A recent Axios article notes that the marketing industry has long relied on AI for analytics and targeting, but is only beginning to consider the role of generative AI in the creative side of advertising and marketing. A recent study by ad agency GroupM found that AI-enabled marketing today accounts for 45% of all advertising globally and predicts that by 2032, AI will influence 90% of all ad revenue – over $1.3 trillion.
Social media platforms are also tapping into the power of generative AI: Snapchat, for instance, recently began testing sponsored links in its new “My AI Chatbot,” which can deliver ads based on a user’s conversation with it.
Weighing the Positives and Negatives
It’s important to remember that while AI can be an extremely useful tool for streamlining the creative process, it comes with caveats: because ChatGPT draws its information from online sources, it can be incorrect, outdated and biased. The ChatGPT opening screen notes that it has “limited knowledge of world and events after 2021.” As mentioned before, it’s also important to note that the output depends on the quality of the input.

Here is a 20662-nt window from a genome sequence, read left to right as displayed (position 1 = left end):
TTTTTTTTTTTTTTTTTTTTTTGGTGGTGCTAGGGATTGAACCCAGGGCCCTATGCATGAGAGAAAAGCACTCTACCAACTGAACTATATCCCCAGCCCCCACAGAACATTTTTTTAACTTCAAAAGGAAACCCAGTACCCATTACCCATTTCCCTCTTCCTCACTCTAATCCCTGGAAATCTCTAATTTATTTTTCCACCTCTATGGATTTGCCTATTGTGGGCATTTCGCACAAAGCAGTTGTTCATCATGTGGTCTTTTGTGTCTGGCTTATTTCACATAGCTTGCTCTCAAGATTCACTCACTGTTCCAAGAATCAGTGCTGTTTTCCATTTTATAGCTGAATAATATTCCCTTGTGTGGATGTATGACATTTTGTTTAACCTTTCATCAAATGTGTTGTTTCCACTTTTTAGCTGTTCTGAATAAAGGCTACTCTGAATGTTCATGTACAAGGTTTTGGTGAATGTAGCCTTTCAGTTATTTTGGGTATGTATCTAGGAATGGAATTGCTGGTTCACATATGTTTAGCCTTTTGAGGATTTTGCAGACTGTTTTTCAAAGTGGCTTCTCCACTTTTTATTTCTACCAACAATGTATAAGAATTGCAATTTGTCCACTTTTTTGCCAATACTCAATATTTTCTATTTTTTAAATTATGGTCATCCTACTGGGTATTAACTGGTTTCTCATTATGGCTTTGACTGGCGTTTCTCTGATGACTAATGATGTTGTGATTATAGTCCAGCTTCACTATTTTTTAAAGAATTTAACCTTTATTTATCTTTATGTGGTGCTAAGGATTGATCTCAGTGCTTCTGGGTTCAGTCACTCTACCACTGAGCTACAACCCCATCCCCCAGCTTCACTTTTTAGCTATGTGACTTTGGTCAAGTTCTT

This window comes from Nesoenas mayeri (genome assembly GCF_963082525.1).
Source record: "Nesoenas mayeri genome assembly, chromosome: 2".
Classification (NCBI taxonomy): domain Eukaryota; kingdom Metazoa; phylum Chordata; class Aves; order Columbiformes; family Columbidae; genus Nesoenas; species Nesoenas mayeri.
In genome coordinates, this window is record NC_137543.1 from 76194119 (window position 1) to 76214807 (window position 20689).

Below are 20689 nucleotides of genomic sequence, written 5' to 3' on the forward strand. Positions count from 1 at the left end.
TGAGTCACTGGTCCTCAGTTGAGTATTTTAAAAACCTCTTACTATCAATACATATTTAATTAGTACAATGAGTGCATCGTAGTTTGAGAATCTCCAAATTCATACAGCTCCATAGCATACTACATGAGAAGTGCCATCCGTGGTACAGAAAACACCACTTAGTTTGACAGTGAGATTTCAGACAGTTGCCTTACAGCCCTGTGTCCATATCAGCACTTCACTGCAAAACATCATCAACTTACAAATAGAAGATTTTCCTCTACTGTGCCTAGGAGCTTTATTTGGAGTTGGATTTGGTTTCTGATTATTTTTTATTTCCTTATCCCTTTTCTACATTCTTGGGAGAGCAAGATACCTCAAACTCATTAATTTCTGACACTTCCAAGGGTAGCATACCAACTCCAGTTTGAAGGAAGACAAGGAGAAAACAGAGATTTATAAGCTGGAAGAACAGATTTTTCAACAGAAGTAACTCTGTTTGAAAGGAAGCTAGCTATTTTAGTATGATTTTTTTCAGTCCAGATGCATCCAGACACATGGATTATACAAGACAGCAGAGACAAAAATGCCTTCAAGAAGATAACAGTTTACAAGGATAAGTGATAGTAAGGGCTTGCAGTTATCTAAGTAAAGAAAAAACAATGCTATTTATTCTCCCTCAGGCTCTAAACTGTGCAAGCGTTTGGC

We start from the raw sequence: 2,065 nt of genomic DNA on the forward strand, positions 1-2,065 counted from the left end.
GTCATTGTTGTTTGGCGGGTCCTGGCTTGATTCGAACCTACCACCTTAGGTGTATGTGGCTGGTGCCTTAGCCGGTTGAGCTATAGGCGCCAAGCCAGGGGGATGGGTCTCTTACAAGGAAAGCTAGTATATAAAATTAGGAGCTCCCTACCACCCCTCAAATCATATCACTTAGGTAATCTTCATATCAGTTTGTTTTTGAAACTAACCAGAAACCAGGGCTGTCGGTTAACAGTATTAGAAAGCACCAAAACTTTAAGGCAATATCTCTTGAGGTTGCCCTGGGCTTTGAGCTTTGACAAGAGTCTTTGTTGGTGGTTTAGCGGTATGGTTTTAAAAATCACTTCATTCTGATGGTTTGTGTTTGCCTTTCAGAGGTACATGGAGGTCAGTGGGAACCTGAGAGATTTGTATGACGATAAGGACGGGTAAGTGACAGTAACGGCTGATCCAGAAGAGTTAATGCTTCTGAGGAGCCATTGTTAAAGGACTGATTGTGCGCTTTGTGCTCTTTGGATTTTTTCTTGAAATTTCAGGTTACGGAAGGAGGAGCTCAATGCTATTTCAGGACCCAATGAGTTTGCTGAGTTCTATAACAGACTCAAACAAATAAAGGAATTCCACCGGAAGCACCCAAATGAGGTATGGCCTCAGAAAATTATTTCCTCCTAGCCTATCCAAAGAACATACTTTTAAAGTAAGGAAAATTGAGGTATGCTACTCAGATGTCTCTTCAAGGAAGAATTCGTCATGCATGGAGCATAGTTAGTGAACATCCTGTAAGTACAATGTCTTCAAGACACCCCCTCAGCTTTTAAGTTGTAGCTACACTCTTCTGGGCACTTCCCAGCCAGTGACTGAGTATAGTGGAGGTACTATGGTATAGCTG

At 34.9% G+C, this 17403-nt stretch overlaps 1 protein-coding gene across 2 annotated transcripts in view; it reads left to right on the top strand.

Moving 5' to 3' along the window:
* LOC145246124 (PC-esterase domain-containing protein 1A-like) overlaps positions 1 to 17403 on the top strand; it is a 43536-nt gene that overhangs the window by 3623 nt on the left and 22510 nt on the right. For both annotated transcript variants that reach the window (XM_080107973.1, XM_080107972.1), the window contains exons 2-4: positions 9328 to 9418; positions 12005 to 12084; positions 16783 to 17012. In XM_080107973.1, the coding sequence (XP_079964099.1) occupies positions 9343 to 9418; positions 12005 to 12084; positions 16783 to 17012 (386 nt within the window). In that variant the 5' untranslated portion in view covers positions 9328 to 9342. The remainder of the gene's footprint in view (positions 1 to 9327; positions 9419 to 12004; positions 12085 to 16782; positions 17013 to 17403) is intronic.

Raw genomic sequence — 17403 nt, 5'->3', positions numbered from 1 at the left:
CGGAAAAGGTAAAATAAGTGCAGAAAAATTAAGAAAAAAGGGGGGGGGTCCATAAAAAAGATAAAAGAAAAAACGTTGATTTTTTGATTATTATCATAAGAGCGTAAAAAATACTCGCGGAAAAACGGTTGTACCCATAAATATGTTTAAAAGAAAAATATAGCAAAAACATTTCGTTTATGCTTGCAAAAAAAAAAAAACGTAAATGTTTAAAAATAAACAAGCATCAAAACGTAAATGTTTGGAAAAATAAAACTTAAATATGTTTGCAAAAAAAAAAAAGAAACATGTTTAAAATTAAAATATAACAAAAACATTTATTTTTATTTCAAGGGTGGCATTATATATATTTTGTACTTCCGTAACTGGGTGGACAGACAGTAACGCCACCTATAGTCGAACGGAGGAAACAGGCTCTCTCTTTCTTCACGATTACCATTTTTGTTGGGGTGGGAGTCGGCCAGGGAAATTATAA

Here’s an example of the results from a simple prompt. Within about five seconds, ChatGPT delivered a pitch that hit on major selling points and delivered in an upbeat, accessible style. This might initially send chills down the spines of PR writers, but an objective look at the output can provide some clarity. Accuracy, tone, substance, and authenticity are key. Although this pitch brings up some valid points (in an overly perky way), it lacks the depth, nuance, and emotional connection necessary to make a meaningful impact on the reader.